Scottish ministers aim to “find a way forward” for marine protection after the failure of its controversial proposals to ban fishing in large swathes of the sea.
The much-maligned plan to create Highly Protected Marine Areas (HPMAs) was seemingly ditched in a spectacular U-turn by the Holyrood administration last month.
But subsequent comments from the Scottish Greens, suggesting the proposals have not been binned but will instead re-emerge in a different format, has created confusion.
Consultation on HPMA proposals prompted outcry from furious fishers
Meanwhile, a Freedom of Information request has shone a light on just how angry fishers were over the plans.
Two responses to a Scottish Government consultation jumped out, with one SNP voter saying they were “disgusted” and the proposals did not have Scotland’s interests at heart. Another suggested the HPMA plans were “dreamed up by people who had never experienced island life”.
What happens now?
HPMAs were a key plank of the Bute House Agreement, the power sharing deal between the SNP and Scottish Greens.
Asked to clarify next steps, a Scottish Government spokeswoman said: “While we remain firmly committed to the outcome of enhanced marine protection, the proposal as consulted on will not be progressed.
“A full response to the consultation and information on the next steps will be published after summer recess.”
The spokeswoman added the government remained “determined to protect our oceans in a way that is fair, and to find a way forward that ensures our seas remain a source of prosperity for the nation, especially in our remote, coastal and island communities”.
Consultation responses included one from a west coast prawn fisherman who wrote to Rural Affairs Secretary Mairi Gougeon to “express my disbelieve that the Scottish government are planning to turn 10% of Scotland’s inshore coast into HPMAs”.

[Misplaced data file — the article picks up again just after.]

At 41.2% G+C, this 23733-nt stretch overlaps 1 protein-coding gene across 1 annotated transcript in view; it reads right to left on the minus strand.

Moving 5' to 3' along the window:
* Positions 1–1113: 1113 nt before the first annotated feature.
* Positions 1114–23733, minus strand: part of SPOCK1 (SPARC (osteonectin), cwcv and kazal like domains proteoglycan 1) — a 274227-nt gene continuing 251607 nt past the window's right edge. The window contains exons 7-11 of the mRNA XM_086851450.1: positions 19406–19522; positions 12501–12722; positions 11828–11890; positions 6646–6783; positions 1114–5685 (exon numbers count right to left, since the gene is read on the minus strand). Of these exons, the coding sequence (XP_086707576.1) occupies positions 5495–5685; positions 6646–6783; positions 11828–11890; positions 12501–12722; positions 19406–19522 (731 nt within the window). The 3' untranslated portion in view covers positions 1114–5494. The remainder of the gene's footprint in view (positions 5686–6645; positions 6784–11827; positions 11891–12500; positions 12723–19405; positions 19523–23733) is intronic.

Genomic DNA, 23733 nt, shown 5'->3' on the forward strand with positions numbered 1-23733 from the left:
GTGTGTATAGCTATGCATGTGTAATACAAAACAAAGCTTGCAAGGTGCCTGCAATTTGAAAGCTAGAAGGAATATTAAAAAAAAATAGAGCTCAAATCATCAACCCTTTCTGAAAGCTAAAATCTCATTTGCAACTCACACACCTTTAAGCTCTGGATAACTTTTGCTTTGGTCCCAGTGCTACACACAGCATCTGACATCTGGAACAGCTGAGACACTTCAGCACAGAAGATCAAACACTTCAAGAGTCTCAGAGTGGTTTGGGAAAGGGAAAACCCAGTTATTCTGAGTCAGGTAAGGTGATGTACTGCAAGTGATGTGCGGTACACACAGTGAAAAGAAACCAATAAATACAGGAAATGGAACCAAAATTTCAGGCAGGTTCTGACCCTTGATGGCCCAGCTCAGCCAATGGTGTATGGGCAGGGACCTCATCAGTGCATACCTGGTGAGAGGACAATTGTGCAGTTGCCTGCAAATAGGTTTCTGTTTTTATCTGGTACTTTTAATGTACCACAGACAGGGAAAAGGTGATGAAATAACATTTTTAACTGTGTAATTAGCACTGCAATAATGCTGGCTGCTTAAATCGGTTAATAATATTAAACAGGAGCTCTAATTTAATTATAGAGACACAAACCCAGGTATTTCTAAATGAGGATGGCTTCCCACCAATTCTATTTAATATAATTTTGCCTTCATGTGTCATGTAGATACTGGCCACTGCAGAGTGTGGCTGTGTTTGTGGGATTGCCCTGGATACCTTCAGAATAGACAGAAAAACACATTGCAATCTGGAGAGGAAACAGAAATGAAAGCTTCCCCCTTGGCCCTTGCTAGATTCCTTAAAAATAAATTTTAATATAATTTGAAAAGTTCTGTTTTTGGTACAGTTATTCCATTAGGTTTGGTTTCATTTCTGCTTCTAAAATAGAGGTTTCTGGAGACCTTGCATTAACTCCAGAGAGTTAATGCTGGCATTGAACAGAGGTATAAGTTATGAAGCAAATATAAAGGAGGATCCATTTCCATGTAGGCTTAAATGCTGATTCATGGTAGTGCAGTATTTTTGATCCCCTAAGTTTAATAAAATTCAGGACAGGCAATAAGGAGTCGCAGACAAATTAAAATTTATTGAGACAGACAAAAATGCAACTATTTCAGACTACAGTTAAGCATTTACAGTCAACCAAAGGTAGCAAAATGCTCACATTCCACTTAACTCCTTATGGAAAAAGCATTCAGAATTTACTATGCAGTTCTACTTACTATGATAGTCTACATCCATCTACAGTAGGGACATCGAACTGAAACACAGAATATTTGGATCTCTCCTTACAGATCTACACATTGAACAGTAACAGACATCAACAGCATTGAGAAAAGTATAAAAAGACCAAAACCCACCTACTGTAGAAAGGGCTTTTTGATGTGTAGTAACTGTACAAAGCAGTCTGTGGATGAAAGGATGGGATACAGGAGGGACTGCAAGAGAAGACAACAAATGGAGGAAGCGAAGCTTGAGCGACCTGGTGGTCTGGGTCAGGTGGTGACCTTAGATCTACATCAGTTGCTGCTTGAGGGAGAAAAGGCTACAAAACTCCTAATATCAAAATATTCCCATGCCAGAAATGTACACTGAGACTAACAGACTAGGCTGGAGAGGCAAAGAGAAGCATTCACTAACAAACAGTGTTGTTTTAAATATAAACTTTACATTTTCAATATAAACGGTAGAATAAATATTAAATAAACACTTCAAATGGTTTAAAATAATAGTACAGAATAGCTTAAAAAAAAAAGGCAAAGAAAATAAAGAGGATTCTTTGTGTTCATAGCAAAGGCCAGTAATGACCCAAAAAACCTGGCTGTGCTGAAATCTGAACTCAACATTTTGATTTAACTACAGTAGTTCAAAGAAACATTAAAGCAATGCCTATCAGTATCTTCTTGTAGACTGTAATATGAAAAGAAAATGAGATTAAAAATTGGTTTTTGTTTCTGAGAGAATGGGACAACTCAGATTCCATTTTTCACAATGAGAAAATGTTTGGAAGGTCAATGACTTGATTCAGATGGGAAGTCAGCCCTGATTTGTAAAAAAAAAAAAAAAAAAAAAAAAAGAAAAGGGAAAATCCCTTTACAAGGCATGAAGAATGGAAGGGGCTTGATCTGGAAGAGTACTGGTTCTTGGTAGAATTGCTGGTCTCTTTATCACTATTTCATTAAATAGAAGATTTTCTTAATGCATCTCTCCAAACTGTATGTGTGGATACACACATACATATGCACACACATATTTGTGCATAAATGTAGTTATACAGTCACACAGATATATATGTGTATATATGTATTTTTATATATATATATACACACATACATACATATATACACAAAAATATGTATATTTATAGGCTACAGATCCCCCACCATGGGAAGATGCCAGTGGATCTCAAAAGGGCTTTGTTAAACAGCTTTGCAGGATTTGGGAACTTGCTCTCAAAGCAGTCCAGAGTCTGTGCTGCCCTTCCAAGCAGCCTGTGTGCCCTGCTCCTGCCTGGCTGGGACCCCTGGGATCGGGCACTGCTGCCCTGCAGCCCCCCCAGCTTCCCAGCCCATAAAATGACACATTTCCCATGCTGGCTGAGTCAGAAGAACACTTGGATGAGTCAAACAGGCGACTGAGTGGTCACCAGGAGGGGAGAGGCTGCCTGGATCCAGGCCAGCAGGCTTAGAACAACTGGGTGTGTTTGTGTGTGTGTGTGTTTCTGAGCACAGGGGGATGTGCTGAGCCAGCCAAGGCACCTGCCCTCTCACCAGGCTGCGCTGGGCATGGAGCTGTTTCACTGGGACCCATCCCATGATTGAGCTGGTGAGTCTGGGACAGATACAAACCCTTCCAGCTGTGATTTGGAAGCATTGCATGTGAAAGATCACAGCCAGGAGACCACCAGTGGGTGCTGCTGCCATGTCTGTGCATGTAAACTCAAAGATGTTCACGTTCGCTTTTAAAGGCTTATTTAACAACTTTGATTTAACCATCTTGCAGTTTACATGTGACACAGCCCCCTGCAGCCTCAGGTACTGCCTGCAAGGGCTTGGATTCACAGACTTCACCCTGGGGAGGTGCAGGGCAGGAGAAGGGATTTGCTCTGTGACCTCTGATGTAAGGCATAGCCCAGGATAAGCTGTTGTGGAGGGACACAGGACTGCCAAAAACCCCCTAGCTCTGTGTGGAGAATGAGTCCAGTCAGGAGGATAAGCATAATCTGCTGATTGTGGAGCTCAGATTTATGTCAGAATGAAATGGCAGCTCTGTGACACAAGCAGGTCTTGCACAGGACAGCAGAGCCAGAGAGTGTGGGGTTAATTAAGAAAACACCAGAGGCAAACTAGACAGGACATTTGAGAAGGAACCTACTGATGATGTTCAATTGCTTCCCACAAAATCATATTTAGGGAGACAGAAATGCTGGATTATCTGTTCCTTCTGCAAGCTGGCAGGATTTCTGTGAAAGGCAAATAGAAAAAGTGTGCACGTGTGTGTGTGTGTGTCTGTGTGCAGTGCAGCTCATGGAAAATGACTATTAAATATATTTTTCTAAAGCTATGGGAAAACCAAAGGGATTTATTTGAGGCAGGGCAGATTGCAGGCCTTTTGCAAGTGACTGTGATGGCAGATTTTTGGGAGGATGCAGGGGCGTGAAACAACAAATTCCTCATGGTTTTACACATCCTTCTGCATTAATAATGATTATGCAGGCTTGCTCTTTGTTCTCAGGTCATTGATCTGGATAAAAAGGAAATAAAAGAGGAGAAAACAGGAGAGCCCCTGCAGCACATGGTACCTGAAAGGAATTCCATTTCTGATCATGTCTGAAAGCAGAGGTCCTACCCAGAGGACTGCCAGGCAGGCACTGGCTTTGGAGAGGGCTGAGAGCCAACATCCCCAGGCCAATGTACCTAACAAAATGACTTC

He added: “I find the idea that I and many other fisherman could be left without a job… completely insane.
“Our type of fishing is sustainable and causes absolutely no damage to the environment, so why on earth should we be banned from our own fishing grounds?
“I have always voted SNP as I was under the impression they always had the interests of the Scottish people at heart, but that is certainly not the case in this instance, quite the opposite. I and many many others are absolutely disgusted… and will certainly never vote SNP again.”
Another west coast fisher, addressing the first minister from Islay, said: “I filled in the ‘consultation document’ on HPMA’s and, as I did so, became convinced it had been dreamed up by people who have never experienced island, or indeed coastal life.
“In bad moments I wonder if some of the conservationists actually want us all to go and live in cities in the central belt and only come to the coast for eco-tourism, which would inevitably be a pastime for the rich.
“However, a small proportion of Scotland’s population continues to live in remote areas and on islands. Much is made of the need to reverse the decline in these populations and to enable the communities to thrive.”
Island life under threat from ‘ill-thought-out’ legislation
He added: “We are already being threatened by having to put up with extreme weather events, pitiful transport connections, limited housing opportunities, reduced choices of fresh food, fewer educational opportunities and no access to the cheap wind-farm produced electricity which will be just off our coast.
“I am an active member of the SNP, and believe strongly that Scotland should
decide its own future and can become a much better, greener, and fairer country.
“Unfortunately I am becoming disillusioned by ill-thought-out legislation.”
Scottish Conservatives rural affairs spokeswoman Rachael Hamilton said: “This damning correspondence shows how even loyal SNP voters were completely appalled and alienated by the party’s reckless proposals on Highly Protected Marine Areas.
“This anger shows how it was completely wrong for SNP-Green ministers to fail to engage with those that would have been most affected.
“What is going to occur going forward is also still very much up in the air. While the SNP spin that these reckless plans have been consigned to history, Green MSPs are still talking them up.”